people guilty of that crime, and she is being delayed in her appointment as Attorney General of the United States of America because of a political debate on the floor of the Senate for almost 4 weeks over this bill.

Under Ms. Lynch's leadership, the U.S. Attorney's office in the Eastern District of New York has brought many important prosecutions in human trafficking. In United States v. Lopez, three brothers were convicted in 2014 for running a human trafficking ring involving 14- and 15-year-old girls. Ms. Lynch was also involved in the successful prosecution of the Granados-Hernandez sex trafficking ring, in which numerous child trafficking victims were reunited with their mothers. In United States v.

Johnson, Ms. Loretta Lynch was involved in a prosecution where a Queens man was convicted for trafficking and prostituting a 15-year-old girl out of his home.

Make no mistake, when it comes to the issue of human trafficking, this nominee for Attorney General knows more about the subject than most, and she has a record to prove it. Malika Saada Saar, the executive director of Rights4Girls, is one of the Nation's leading antitrafficking advocates. She said: ``It is clear that as the top prosecutor in Brooklyn, New York, Lynch has a strong record of being tough on crime and human trafficking.'' She has been held up on the floor because of our failure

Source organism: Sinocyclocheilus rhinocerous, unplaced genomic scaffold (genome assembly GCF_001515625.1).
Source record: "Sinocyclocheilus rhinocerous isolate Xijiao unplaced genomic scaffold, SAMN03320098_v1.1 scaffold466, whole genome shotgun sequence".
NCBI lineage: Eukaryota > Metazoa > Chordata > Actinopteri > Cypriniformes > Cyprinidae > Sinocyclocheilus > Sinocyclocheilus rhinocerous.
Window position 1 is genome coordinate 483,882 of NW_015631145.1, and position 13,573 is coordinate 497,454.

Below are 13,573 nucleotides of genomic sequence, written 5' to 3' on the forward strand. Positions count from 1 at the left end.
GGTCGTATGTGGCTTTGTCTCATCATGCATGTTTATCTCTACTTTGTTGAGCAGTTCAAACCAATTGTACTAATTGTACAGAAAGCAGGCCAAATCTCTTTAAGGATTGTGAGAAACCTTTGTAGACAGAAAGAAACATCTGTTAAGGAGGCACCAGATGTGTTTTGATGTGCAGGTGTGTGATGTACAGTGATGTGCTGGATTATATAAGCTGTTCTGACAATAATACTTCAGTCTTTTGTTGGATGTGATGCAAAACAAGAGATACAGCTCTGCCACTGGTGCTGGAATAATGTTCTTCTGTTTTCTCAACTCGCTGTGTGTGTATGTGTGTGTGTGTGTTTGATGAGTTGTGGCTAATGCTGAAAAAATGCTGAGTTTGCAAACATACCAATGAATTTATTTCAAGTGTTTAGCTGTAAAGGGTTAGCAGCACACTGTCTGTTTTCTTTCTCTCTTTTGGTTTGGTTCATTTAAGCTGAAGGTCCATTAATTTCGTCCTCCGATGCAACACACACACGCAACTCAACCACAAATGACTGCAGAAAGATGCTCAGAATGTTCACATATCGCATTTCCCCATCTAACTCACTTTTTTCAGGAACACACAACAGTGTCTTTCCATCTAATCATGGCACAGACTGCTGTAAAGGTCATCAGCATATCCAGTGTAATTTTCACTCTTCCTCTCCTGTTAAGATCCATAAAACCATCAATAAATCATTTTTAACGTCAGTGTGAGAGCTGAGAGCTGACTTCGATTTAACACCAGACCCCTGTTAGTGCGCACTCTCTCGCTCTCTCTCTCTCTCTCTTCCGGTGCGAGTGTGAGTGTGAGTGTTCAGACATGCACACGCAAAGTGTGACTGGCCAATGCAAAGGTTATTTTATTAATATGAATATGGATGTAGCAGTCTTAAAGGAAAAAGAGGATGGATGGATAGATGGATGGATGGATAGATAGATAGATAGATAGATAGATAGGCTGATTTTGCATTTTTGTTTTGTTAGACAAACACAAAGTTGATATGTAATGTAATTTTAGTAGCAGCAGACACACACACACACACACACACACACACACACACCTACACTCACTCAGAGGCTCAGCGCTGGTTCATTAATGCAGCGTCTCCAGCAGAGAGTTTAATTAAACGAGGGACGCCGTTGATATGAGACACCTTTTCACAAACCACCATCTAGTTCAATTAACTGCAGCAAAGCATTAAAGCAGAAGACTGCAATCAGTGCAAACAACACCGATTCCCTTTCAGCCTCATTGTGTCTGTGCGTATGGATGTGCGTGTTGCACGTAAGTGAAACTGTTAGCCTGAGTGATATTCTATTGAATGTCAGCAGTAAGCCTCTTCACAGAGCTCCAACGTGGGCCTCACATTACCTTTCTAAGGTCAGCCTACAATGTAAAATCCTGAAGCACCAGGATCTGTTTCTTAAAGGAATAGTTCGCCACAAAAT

to pass a bill on that same subject.

Here is what the President of the National District Attorneys Association, Michael Moore, said about Ms. Loretta Lynch when he wrote to express his organization's strong support for her: ``As prosecutors facing challenges in the field from violent crime, to human trafficking, to gangs and drug traffickers, our membership feels that Ms. Lynch understands the operational nature of these challenges and will be a strong independent voice at the helm of the Department.''

Calling a vote on Ms. Lynch and confirming her would be a big step forward in the fight against trafficking. It is time to end this delay and obstruction. This extraordinary woman nominated by the President of the United States to be the first African-American woman to serve as Attorney General should have been approved by the Senate long ago. While she has been waiting patiently for a long, long time, we have interrupted the business of the Senate to approve the President's appointments for

Assistant Secretary of Transportation, Assistant Secretary of Commerce, Federal Mine Safety and Health Review Commissioners, Federal Retirement Thrift Investment Board Members, Undersecretary for Management at the Department of Homeland Security, Chairman of the National Indian Gaming Commission, and several Federal judges.

We have had more than adequate opportunity to call Ms. Lynch for approval. Let us not leave Washington this week without voting on Loretta Lynch to be our next Attorney General. I voted for her in committee and will proudly support her nomination in the hopes that it will come to the floor this week.

I yield the floor.

I suggest the absence of a quorum.